Mike Nichols' Comedy Sketches Were His Greatest Works of Art — VIDEOS
In remembering the great Mike Nichols, we're most likely to celebrate cinematic achievements like The Graduate, Who's Afraid of Virginia Woolf?, The Birdcage, and his legion of other pictures. But Nichols' genius was hardly limited to big screen efforts. Although his 1967 Dustin Hoffman drama pressed an insuperable benchmark on the "coming-of-age" genre, and his 2004 romance Closer proved a lasting understanding of cinematic modernity that would ring impressive even for a much younger director, Nichols' greatest genius might not be in the realm of cinema at all. Instead, I think Mike Nichols' best works were his comedy sketches.
Nicols' sketch comedy might not have transcended generational repute the way his movies did; his string of humorous segments with stage and screen partner Elaine May stand today as historical gems rather than persistent go-to viewings. But Nichols and May together created some of the funniest and strangest pieces of entertainment in show business history. Together, they satirized relationships (both romantic and familial) and parodied social norms. They often drew humor from rather dark crevices, mining laughs from maternal manipulation and, in some instances, death itself. But their stuff was never broad, consistently clever, remarkably tasteful, and always hilarious.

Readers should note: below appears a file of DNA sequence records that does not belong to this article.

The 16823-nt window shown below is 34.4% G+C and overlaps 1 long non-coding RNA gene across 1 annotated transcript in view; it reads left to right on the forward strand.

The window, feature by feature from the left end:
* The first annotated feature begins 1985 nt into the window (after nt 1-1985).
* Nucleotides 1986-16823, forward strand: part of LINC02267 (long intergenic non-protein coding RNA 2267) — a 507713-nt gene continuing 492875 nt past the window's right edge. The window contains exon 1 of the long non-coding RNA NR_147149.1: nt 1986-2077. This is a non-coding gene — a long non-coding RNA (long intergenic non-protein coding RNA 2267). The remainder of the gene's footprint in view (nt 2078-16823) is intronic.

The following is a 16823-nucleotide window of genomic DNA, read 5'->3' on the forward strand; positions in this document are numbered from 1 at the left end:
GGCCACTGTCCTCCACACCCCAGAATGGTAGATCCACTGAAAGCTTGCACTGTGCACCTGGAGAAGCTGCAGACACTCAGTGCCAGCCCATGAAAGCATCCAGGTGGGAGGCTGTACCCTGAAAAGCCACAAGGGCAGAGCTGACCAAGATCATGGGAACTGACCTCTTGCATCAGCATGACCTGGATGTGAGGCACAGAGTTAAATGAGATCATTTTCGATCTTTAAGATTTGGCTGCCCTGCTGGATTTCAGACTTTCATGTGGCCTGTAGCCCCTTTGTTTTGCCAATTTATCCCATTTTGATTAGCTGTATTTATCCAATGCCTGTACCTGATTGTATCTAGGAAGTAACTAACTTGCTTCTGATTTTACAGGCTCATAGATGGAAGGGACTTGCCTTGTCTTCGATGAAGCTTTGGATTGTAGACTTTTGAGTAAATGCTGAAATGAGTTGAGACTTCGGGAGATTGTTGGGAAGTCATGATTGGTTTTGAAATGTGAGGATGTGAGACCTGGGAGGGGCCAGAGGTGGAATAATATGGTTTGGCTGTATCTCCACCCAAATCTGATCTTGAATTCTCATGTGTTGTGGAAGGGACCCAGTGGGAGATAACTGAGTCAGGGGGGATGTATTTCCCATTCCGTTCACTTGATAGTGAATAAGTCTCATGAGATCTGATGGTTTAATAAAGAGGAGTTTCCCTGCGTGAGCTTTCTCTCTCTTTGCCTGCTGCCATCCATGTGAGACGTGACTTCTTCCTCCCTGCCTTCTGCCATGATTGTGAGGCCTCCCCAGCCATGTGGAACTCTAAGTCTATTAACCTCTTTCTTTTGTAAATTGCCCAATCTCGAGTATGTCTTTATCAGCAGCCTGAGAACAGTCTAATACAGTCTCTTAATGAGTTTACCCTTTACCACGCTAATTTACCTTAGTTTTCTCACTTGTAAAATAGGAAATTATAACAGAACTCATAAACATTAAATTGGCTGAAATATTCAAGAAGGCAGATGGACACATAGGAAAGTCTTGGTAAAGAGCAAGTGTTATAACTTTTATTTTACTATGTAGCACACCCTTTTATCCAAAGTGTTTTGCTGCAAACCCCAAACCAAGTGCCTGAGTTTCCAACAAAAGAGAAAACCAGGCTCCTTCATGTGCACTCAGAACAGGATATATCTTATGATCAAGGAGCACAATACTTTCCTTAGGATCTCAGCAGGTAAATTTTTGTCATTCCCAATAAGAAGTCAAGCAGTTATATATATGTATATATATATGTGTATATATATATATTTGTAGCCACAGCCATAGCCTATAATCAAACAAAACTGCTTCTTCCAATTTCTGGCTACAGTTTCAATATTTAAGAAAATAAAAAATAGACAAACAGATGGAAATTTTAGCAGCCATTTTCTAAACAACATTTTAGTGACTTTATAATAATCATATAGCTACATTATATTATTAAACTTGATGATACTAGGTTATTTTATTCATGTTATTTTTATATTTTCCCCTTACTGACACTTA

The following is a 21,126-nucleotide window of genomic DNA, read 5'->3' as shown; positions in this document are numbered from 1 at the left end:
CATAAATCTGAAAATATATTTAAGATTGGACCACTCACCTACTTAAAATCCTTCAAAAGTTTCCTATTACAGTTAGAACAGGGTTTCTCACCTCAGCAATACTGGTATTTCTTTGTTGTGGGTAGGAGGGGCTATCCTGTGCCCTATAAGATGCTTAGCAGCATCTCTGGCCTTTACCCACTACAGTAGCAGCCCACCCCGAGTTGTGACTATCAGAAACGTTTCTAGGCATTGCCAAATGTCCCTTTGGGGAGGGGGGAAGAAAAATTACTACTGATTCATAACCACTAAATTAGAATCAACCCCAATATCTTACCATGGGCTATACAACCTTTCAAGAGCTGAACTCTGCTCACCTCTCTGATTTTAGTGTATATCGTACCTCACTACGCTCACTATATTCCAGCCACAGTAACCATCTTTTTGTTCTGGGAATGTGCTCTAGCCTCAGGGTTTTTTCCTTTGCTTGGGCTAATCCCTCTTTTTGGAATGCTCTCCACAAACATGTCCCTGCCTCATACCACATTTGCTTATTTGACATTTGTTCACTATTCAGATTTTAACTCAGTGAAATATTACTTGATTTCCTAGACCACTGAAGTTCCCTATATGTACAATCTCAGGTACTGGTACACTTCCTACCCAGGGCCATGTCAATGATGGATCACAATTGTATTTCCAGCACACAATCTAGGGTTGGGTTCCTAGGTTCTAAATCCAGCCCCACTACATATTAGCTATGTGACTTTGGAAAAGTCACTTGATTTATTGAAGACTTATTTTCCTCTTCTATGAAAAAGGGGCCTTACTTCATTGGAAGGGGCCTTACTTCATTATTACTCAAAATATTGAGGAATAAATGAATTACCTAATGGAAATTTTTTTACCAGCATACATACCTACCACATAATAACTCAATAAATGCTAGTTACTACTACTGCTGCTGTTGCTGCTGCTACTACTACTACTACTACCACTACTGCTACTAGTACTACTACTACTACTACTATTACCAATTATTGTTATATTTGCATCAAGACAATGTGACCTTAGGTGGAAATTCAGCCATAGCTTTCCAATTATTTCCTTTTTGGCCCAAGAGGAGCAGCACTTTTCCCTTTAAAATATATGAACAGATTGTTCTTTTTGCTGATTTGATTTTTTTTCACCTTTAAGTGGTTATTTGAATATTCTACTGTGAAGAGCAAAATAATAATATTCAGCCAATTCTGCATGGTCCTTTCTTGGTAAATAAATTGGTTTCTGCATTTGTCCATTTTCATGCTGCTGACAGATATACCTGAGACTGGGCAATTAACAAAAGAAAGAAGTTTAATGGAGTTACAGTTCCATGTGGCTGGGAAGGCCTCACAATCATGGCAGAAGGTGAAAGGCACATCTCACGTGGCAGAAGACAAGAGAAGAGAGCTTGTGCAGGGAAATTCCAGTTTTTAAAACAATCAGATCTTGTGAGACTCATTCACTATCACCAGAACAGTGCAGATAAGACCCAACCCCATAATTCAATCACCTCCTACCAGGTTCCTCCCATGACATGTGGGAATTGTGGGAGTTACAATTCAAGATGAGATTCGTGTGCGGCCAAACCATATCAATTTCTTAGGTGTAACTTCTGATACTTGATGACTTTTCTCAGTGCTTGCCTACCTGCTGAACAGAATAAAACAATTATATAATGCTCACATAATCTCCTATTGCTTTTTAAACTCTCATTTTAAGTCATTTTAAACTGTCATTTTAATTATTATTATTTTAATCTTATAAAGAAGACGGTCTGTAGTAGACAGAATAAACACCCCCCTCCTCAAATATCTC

A personal favorite, the classic Nichols and May "Mother and Son" sketch, in which Nichols plays the harried adult son of a probing and prying mother played by May. It's a simple premise that doesn't flex too much from its margins, but still finds so many unique instances of highly relatable, highly ridiculous humor:
Another fantastic entry: May, playing again the "in control" role, interviews a grieving Nichols about the details of a funeral package he has ordered for a recently deceased loved one:
To round out the lot, the two kick up the absurdity a few notches in a romanticization of your average dental exam:
Though Nichols will justly be remembered by his great movies, we should never forget the fantastic sketch comedy that he and Elaine May gave to the world.
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